By far the most convenient excuse for addicts, however, comes from public opinion itself. If research polls show that Americans overwhelmingly say marijuana should be legal for recreational or medical use, then how bad can it be? It’s harmless fun, something that makes us giggle and get the munchies, the reasoning goes. It can’t be like cocaine, methamphetamines, or heroin, which addict people, make them crazy, or even kill them.
In fact, marijuana is known to produce all these results. As an example, two years ago, the media widely reported a story about a 19 year-old math genius named Johnny Stack. From Colorado, he grew up in a God-country-and-apple-pie loving family. These poor people, who otherwise were model citizens, were struck by tragedy. Johnny jumped from a sixth story ledge. He suffered from a psychosis caused not by methamphetamines, but by marijuana. He was a marijuana addict, in a state where weed is completely legal. Johnny’s death was as real as if he had overdosed on heroin. His death is not an outlier. His mother now leads a foundation called Johnny’s Ambassadors, which is dedicated to “saving our youth from the harms of marijuana.”
There are many in America who would do well to educate themselves about marijuana, because the relevant studies show that it warrants the same caution as alcohol.
The marijuana sold on the streets today is far more potent than the cheap product sold decades ago. In 1990, a dime bag bought on the streets may well have come up from South America, where workers hacked down plants and ran them through wood chippers until the pieces were small enough to be bricked up in bags. When somebody smoking a joint claimed “this is good stuff,” it meant their bag actually contained some amount of THC.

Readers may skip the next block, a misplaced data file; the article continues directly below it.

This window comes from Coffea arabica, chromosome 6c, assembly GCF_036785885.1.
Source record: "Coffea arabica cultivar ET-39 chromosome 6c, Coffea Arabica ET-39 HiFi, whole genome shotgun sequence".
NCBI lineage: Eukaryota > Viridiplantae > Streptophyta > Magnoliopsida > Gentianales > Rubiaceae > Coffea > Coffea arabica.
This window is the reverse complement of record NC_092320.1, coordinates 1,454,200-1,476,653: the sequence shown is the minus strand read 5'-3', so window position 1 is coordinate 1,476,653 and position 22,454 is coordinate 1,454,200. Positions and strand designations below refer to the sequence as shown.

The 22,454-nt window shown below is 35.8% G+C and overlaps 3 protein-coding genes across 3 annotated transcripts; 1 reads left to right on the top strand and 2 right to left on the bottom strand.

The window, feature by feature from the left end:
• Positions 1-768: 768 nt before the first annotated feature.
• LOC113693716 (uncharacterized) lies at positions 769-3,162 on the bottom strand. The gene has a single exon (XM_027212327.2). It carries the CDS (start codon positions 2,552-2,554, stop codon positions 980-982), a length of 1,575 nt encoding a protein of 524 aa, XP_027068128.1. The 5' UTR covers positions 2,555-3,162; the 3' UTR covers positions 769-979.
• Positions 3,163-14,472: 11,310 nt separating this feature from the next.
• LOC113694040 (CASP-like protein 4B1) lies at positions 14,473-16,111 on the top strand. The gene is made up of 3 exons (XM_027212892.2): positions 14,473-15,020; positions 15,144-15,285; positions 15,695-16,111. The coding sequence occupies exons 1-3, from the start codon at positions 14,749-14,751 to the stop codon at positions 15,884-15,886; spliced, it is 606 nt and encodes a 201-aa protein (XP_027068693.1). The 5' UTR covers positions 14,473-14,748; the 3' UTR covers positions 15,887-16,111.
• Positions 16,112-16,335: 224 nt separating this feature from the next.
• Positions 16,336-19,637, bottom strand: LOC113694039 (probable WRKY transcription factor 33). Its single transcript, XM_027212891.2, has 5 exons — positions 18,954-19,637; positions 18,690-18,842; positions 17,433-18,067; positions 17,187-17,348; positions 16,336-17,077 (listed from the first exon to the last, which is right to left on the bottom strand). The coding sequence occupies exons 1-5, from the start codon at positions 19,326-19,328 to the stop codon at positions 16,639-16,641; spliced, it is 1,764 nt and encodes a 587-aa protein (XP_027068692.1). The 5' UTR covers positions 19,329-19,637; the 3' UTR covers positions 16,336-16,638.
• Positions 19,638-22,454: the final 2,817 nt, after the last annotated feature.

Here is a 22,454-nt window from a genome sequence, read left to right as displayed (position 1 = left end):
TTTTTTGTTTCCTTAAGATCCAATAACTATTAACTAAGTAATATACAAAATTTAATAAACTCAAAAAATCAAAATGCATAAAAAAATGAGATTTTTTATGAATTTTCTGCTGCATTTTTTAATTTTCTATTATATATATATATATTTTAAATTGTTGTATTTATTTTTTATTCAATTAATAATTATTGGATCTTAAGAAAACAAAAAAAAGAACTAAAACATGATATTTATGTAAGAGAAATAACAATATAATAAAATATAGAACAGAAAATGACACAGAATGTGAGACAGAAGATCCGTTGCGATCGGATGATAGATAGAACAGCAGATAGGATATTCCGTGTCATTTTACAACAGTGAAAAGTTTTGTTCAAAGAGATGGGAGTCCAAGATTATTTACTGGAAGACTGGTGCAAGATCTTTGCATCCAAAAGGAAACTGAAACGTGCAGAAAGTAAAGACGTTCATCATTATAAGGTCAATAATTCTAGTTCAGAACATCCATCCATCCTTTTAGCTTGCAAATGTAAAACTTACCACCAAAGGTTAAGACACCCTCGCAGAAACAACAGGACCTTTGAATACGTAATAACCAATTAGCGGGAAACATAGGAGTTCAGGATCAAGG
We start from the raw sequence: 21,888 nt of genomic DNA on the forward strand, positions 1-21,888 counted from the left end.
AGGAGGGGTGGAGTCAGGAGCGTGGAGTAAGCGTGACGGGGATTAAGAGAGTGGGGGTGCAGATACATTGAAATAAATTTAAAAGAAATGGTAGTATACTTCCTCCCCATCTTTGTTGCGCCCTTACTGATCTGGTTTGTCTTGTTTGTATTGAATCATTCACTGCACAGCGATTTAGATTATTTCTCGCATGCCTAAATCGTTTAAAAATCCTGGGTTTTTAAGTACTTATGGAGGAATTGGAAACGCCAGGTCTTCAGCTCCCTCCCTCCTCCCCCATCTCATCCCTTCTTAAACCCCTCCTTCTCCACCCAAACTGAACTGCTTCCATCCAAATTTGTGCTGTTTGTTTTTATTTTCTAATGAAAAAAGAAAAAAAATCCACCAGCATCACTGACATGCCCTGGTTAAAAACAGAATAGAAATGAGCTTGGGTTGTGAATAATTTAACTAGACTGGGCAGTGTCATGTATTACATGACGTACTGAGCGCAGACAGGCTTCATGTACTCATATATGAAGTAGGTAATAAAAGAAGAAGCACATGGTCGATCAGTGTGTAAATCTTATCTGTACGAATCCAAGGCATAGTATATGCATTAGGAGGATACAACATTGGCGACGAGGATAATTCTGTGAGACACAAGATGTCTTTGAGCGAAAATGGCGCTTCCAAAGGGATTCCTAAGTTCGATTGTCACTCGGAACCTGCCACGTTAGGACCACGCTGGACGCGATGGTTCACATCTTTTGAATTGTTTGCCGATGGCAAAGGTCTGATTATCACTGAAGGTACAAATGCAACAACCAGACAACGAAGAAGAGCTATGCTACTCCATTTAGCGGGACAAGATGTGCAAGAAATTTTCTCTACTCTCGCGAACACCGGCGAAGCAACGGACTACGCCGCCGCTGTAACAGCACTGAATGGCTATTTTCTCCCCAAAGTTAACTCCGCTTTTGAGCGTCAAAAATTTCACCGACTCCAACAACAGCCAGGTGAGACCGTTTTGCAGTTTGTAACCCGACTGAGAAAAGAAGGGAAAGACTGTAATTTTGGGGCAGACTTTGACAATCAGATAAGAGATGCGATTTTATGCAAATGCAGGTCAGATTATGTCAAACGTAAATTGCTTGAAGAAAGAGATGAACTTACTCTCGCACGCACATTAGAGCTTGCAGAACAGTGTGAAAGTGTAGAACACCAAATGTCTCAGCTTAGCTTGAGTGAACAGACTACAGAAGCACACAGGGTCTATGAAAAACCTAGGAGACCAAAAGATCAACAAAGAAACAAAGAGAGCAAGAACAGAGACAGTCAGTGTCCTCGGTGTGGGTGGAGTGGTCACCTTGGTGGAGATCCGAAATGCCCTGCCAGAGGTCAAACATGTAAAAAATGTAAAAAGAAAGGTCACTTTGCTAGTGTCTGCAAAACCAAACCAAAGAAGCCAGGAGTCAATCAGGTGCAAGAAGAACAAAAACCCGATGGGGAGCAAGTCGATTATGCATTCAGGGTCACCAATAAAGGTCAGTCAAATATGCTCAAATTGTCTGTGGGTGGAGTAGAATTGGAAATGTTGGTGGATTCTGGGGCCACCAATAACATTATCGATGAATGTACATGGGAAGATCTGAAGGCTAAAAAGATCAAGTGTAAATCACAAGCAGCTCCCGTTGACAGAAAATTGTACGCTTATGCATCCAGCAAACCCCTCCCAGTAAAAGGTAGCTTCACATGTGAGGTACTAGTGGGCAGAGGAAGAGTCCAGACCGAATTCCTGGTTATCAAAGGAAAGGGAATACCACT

Today, product sold on the streets is home grown right here in America. It’s fresh, and consists of THC laden leaves and buds. Improvements in hybridization and cultivation have produced plants that are inherently stronger – by an order of magnitude or more. Using alcohol as a comparison, the difference between the old and new weed is roughly the same difference as two 12 ounce bottles, one of beer, and the other of vodka.
Marijuana also is addictive. At CORE, a decade ago some of us were quietly surprised to see new addicts whose drug of choice was marijuana. We aren’t anymore. The typical symptoms of physical dependence on marijuana are similar to other hard drugs. Withdrawal is accompanied by symptoms like irritability, restlessness, cravings, mood difficulties, insomnia, and various forms of physical discomfort. The Substance Abuse and Mental Health Services Administration (SAMHSA), estimates that 10% of all marijuana users meet the criteria for addiction. Crunching the numbers, that’s over 4 million Americans, nationwide, who are marijuana addicts.
Based on the foregoing, marijuana use in recovery is a dangerous decision that can result in unintended, and altogether unwanted, consequences. A client who wishes to recover must first resolve to get sober and proceed with their recovery program.
We do not intend for the above to be mistaken for a public policy debate about medical marijuana or about the upcoming vote on Amendment 3 which seeks to make marijuana legal for recreational use. CORE is a recovery provider, not an abolitionist organization or teetotaler club. We cater to the still suffering addicts and alcoholics who come to us for help. They, and all similarly situated individuals who may become our clients, are our proper concern.